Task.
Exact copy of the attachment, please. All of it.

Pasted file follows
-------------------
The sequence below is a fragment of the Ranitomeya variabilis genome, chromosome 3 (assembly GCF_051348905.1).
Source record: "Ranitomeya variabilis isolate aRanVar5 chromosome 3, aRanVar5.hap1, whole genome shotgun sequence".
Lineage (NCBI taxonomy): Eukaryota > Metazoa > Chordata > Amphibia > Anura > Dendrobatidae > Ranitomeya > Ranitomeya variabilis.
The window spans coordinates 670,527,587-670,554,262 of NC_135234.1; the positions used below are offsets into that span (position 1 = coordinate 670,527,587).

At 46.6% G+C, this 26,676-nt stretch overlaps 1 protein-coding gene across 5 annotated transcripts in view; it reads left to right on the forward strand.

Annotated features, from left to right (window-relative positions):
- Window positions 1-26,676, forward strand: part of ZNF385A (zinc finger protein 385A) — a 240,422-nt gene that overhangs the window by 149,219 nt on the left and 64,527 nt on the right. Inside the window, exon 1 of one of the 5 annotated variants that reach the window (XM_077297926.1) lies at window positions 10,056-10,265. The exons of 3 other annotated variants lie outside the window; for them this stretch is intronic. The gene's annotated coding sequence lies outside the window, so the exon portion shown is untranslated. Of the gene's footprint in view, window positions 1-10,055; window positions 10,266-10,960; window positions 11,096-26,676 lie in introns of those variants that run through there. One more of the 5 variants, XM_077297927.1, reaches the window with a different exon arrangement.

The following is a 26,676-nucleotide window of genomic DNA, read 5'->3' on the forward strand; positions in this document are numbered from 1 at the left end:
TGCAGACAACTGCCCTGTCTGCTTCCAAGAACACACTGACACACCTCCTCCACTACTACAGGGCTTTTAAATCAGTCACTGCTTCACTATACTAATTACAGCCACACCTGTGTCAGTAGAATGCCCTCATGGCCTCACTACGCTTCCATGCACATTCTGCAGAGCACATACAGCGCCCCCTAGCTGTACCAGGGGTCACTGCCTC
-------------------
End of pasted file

The sequence below is a fragment of the Ranitomeya variabilis genome, chromosome 3 (assembly GCF_051348905.1).
Source record: "Ranitomeya variabilis isolate aRanVar5 chromosome 3, aRanVar5.hap1, whole genome shotgun sequence".
Lineage (NCBI taxonomy): Eukaryota > Metazoa > Chordata > Amphibia > Anura > Dendrobatidae > Ranitomeya > Ranitomeya variabilis.
The window spans coordinates 670,527,587-670,554,262 of NC_135234.1; the positions used below are offsets into that span (position 1 = coordinate 670,527,587).

At 46.6% G+C, this 26,676-nt stretch overlaps 1 protein-coding gene across 5 annotated transcripts in view; it reads left to right on the forward strand.

Annotated features, from left to right (window-relative positions):
- Window positions 1-26,676, forward strand: part of ZNF385A (zinc finger protein 385A) — a 240,422-nt gene that overhangs the window by 149,219 nt on the left and 64,527 nt on the right. Inside the window, exon 1 of one of the 5 annotated variants that reach the window (XM_077297926.1) lies at window positions 10,056-10,265. The exons of 3 other annotated variants lie outside the window; for them this stretch is intronic. The gene's annotated coding sequence lies outside the window, so the exon portion shown is untranslated. Of the gene's footprint in view, window positions 1-10,055; window positions 10,266-10,960; window positions 11,096-26,676 lie in introns of those variants that run through there. One more of the 5 variants, XM_077297927.1, reaches the window with a different exon arrangement.

The following is a 26,676-nucleotide window of genomic DNA, read 5'->3' on the forward strand; positions in this document are numbered from 1 at the left end:
TGCAGACAACTGCCCTGTCTGCTTCCAAGAACACACTGACACACCTCCTCCACTACTACAGGGCTTTTAAATCAGTCACTGCTTCACTATACTAATTACAGCCACACCTGTGTCAGTAGAATGCCCTCATGGCCTCACTACGCTTCCATGCACATTCTGCAGAGCACATACAGCGCCCCCTAGCTGTACCAGGGGTCACTGCCTC